The slow powder/overpressure issue is caused by detonation. Primer flashes across the reduced powder charge and it burns instantly rather than incrementally. This is unlikely with any published charge. It is normally only for those using much reduced charges with slow powders. I have personally seen two rifles that were destroyed by this. After the fact, not during the event.

I would advise against bumping up the charge on an overpressure load.
 

Fig

Janitor of the Hide
Mar 15, 2018
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#13
These threads are kind of funny. It's like a doctor trying to make a diagnosis over the phone without examining the patient. We at least need some pictures of the fired/unfired brass, and whatever else evidence can be posted to do anything other than stab wildly in the dark. Of course, I'm happy to do it! I just don't know how useful it is...
 
Oct 17, 2017
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#14
Take a piece of a new once fired brass that has not been resized and see if the bolt is easy to close and open. If it’s hard to close/open then I would suggest checking the headspace.

If it’s easy to close/open then you have an issue with your reloading process.
 
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BJames

Crayon eater
Jan 20, 2014
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#15
I agree with the too much pressure opinion. Need more info to opine on the why. What’s your seating depth? Jamming hard could be bumping up the pressure with a min load.

By the way, is that you Ryan? I recognize that rock.
 
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Feb 4, 2014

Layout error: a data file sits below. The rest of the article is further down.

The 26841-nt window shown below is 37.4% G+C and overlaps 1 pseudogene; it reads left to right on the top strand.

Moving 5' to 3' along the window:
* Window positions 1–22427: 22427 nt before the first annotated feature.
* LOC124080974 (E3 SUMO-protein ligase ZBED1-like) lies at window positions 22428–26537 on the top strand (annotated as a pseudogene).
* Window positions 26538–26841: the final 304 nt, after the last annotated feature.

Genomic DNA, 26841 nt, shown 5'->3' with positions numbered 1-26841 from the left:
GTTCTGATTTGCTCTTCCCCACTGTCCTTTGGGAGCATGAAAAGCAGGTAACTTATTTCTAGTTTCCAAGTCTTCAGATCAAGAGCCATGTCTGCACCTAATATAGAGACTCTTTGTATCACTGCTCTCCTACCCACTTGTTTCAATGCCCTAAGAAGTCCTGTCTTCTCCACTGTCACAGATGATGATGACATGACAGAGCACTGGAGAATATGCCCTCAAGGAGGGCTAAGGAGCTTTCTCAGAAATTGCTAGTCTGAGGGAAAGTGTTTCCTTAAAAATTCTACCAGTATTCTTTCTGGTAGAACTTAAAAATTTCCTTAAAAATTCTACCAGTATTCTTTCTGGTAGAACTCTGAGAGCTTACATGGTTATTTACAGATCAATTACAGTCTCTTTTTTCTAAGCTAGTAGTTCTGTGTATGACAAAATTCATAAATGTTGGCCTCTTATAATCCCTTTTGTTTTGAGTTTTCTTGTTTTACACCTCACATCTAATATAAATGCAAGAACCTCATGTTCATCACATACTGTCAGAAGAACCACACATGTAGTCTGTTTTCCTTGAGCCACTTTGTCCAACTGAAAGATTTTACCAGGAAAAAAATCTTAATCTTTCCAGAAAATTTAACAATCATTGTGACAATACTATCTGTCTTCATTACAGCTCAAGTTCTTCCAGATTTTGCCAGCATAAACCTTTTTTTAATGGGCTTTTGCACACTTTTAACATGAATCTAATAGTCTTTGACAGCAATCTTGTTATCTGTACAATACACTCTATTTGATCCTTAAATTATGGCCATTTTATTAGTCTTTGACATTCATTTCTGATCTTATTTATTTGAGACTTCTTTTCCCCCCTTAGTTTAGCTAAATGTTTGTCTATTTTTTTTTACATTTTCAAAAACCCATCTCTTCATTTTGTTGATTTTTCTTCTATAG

89
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#16
It is a very remote possibility that you have some soft brass, a bad scale or a hot lot of powder. Something is causing brass flow.
Two different lots of prime ammo and one lot of Lapua brass both being soft seems less than likely, scale reads correct according to test weights, forgot to mention this happens with both h1000 and RL33
 
Feb 4, 2014
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Alaska
#18
A guy in another thread was inquiring about something said in the Hornady manual about staying away from the minimum loads with slow powders, because of the risk of jacked up pressure. I offered my hypothesis based on knowledge of basic chemistry (Boyle’s law) but that was actually the first I’ve heard of it. What is your charge weight with H1000 and which bullet? I’m wondering if the Hornady manual is telling the truth and maybe the move is to increase the charge a bit.
At first I thought it was an overpressured load running RL33 97.3gr pushing a 300gr SMK, however no cratering or flattening of the primers and no ejector swipe was visible. Regardless I tried a lighter load of 83gr of h1000 and still had the same result.
 
Feb 4, 2014
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Alaska
#20
Take a piece of a new once fired brass that has not been resized and see if the bolt is easy to close and open. If it’s hard to close/open then I would suggest checking the headspace.

If it’s easy to close/open then you have an issue with your reloading process.
Once fired brass closes easily, and it passes a go/no go gauge test.
 

Milo 2.5

The Admiral of Guns
Aug 7, 2014
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#21